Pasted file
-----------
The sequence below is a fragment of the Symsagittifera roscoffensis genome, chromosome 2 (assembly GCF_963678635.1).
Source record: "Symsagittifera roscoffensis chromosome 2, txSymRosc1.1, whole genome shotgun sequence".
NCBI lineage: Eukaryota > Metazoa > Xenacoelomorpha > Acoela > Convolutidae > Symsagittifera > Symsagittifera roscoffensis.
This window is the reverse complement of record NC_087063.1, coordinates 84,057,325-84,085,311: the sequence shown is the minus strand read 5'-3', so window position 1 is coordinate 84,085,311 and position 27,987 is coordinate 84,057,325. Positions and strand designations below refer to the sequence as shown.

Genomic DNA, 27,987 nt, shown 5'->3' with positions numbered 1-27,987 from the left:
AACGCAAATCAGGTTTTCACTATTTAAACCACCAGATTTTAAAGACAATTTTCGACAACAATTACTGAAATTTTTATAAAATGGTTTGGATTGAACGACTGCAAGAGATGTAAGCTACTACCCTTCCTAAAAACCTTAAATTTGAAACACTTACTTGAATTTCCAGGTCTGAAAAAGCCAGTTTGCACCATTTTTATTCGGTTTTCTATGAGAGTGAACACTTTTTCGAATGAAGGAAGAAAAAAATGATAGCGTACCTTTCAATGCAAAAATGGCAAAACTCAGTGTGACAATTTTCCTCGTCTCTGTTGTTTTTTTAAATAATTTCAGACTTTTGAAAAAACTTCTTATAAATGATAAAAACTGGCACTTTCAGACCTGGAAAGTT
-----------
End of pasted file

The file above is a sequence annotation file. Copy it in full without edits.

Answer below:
The sequence below is a fragment of the Symsagittifera roscoffensis genome, chromosome 2 (assembly GCF_963678635.1).
Source record: "Symsagittifera roscoffensis chromosome 2, txSymRosc1.1, whole genome shotgun sequence".
NCBI lineage: Eukaryota > Metazoa > Xenacoelomorpha > Acoela > Convolutidae > Symsagittifera > Symsagittifera roscoffensis.
This window is the reverse complement of record NC_087063.1, coordinates 84,057,325-84,085,311: the sequence shown is the minus strand read 5'-3', so window position 1 is coordinate 84,085,311 and position 27,987 is coordinate 84,057,325. Positions and strand designations below refer to the sequence as shown.

Genomic DNA, 27,987 nt, shown 5'->3' with positions numbered 1-27,987 from the left:
AACGCAAATCAGGTTTTCACTATTTAAACCACCAGATTTTAAAGACAATTTTCGACAACAATTACTGAAATTTTTATAAAATGGTTTGGATTGAACGACTGCAAGAGATGTAAGCTACTACCCTTCCTAAAAACCTTAAATTTGAAACACTTACTTGAATTTCCAGGTCTGAAAAAGCCAGTTTGCACCATTTTTATTCGGTTTTCTATGAGAGTGAACACTTTTTCGAATGAAGGAAGAAAAAAATGATAGCGTACCTTTCAATGCAAAAATGGCAAAACTCAGTGTGACAATTTTCCTCGTCTCTGTTGTTTTTTTAAATAATTTCAGACTTTTGAAAAAACTTCTTATAAATGATAAAAACTGGCACTTTCAGACCTGGAAAGTT